- A phytosociological study of the páramo along two altitudinal transects in El Carchi province, northern Ecuador
- Volume | Issue number
- 39 | 1
- Pages (from-to)
- Document type
- Faculty of Science (FNWI)
- Institute for Biodiversity and Ecosystem Dynamics (IBED)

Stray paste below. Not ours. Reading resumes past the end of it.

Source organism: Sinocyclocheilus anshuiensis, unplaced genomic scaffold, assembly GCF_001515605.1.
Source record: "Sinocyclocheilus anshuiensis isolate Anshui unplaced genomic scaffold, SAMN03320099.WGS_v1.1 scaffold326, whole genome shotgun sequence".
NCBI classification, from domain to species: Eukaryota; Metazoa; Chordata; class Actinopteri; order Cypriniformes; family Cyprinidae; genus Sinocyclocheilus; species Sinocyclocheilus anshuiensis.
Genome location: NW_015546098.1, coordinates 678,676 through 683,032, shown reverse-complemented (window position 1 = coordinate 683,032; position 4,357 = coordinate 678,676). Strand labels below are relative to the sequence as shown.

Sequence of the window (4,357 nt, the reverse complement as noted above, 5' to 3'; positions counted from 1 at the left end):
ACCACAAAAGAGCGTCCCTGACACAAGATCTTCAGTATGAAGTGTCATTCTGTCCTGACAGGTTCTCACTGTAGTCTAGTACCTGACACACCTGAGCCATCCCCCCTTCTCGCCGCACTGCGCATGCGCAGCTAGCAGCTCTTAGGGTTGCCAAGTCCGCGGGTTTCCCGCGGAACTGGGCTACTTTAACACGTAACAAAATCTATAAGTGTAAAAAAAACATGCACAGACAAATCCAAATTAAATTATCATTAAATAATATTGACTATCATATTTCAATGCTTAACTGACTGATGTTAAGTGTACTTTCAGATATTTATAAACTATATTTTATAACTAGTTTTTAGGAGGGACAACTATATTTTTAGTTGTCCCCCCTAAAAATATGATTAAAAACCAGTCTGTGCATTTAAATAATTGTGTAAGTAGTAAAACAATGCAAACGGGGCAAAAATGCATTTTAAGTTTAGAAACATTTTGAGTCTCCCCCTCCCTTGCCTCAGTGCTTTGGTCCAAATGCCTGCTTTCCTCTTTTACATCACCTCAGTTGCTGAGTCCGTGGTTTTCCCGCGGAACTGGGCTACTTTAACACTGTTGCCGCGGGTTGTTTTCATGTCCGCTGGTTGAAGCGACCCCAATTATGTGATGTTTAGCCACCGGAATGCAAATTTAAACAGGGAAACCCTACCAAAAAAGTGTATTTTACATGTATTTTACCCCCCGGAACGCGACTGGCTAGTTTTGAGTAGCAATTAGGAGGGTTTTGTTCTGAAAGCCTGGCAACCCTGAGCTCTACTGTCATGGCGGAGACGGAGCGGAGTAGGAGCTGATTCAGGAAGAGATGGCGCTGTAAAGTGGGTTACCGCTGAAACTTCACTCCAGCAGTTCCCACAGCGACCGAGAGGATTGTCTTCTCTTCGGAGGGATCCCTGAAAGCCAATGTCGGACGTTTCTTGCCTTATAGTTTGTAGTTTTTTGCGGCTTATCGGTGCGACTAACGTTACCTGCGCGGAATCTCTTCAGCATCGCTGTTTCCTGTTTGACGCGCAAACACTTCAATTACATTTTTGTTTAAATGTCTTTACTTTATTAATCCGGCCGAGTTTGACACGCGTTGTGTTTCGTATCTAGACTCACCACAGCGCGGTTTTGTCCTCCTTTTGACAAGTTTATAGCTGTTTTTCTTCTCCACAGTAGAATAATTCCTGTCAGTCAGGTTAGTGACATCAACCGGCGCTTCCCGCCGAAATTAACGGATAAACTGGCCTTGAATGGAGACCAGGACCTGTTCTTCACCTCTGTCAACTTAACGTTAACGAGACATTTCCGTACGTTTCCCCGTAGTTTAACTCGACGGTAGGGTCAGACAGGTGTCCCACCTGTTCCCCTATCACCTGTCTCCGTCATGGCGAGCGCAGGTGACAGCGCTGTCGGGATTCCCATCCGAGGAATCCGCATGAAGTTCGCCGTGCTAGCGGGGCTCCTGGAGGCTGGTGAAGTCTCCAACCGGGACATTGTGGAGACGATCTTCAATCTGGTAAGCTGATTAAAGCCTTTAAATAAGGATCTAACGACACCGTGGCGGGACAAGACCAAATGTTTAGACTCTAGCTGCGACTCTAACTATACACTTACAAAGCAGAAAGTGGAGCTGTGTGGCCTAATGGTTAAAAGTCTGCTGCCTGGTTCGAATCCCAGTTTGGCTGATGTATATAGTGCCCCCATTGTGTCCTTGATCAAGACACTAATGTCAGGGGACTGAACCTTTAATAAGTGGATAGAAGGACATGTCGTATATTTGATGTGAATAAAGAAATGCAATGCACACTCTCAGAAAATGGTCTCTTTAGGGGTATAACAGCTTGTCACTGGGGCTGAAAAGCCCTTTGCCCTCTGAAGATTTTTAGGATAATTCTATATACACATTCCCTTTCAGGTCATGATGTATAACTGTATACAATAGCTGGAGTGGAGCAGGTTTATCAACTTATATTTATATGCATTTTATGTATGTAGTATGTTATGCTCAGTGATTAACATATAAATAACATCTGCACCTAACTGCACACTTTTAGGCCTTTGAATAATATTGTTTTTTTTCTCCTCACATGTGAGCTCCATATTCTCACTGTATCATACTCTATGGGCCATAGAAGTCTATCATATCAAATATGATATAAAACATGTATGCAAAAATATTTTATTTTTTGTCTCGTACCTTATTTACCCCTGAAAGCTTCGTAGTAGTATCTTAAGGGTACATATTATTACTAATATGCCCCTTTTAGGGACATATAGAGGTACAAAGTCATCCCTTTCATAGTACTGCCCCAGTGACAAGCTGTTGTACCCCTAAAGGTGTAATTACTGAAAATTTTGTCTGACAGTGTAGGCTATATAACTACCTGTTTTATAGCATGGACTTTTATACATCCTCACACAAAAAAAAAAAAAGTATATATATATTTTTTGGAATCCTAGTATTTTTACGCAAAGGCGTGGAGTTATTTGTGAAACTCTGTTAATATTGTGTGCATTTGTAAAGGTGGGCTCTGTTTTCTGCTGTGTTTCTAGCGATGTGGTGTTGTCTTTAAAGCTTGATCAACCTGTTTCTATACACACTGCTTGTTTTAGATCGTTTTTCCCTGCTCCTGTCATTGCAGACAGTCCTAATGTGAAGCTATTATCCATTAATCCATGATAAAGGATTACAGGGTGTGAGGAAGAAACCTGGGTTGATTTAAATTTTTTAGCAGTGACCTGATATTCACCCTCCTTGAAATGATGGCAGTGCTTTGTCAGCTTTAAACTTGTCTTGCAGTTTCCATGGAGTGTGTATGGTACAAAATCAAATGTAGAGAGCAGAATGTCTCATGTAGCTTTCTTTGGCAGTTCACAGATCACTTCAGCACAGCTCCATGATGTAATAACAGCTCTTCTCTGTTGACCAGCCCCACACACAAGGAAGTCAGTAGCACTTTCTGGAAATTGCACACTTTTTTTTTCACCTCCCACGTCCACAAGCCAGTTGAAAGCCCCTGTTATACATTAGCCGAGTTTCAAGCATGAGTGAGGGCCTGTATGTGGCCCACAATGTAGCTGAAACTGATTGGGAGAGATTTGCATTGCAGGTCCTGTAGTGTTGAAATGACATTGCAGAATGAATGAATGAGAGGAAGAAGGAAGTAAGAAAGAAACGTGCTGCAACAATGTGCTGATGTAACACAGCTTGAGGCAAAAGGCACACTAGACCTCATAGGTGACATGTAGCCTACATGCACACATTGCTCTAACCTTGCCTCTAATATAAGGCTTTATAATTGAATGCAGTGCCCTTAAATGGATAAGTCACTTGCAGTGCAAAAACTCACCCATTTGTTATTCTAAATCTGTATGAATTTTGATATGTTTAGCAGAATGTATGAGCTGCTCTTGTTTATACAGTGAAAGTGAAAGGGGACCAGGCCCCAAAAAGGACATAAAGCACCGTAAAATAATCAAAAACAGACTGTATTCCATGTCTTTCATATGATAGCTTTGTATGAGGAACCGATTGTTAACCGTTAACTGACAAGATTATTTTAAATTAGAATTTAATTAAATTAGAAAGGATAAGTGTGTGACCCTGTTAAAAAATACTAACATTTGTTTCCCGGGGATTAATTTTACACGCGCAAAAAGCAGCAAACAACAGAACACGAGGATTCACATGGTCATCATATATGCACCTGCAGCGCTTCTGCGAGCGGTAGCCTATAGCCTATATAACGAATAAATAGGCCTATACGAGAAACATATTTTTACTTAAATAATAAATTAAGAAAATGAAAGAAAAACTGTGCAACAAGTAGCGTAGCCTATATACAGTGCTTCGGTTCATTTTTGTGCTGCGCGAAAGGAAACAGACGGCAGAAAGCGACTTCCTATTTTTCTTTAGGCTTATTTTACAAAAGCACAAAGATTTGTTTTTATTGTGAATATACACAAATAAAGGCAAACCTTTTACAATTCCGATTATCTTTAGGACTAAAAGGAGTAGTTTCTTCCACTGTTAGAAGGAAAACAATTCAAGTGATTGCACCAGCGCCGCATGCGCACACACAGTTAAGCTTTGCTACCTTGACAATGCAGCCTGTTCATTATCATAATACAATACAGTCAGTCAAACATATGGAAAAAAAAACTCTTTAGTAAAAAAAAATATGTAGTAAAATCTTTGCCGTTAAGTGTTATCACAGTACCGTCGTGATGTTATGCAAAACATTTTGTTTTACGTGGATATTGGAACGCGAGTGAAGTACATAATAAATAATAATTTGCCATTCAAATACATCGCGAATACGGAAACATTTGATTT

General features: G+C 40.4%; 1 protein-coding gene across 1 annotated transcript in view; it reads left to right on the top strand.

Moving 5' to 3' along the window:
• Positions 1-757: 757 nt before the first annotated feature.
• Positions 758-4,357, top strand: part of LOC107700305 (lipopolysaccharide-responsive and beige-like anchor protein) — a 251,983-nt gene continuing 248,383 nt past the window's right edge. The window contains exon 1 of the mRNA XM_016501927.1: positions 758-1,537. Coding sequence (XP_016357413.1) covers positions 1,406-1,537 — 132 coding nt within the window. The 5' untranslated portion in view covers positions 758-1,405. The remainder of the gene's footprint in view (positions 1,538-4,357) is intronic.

We here present a plant composition study of páramo grasslands in the East Andean Cordillera of northern Ecuador that discerns altitudinal distribution patterns. This study took place at two locations: the relatively undisturbed Guandera Biological Reserve site and the highly disturbed El Angel Ecological Reserve site. The analysis included a field survey following the relevé method of Braun-Blanquet. The study focussed on altitudinal distributions of specific plant communities discernable by our analysis, as well as for traces of human influence in these communities. We examined 100 plots of zonal and azonal páramo vegetation located between 3400 and 4000 m altitude. The phytosociological classification by means of TWINSPAN revealed seven páramo communities at the association level (three for zonal páramo proper and three for azonal bogs), which clustered each into two alliances and one zonal order on the basis of both floristic composition and percentage of cover. The newly described phytosociological order Espeletio pycnophyllae-Calamagrostietalia effusae unifies all the zonal bunchgrass páramos of the Guandera-El Angel study area. There was no structural subpáramo community detectable in our study area. This can probably be explained by the frequent fires that affect the páramo-forest ecotone and which result into a sharp discontinuity in the vegetation at the upper forest line location in Guandera. For Guandera we described two distinct zonal páramo communities: a bamboo patch and páramo islands in high Andean Forest. In El Angel, the floristic composition of subassociation paspaletosum bonplandiani (bunchgrass páramo at 3430-3550 m) of the Gynoxyo-Calamagrostietum suggests that the vegetation of this syntaxon was probably located on former forested land, as evidenced by the disappearance of high Andean forest and the upper part of Andean forest, combined with the presence of many native and exotic weedy species. The presence of distinct taxa in the subassociation of Paspalum bonplandianum undeniably was a response to habitat alteration induced by human activities. For the azonal páramo, we describe three communities at the association level; two of them belonging to the newly established alliance Paepalantho muscosi-Oreobolion cleefii, marking a separate northern Ecuadorian alliance and including the first report of a Xyris cushion bog in Ecuador.
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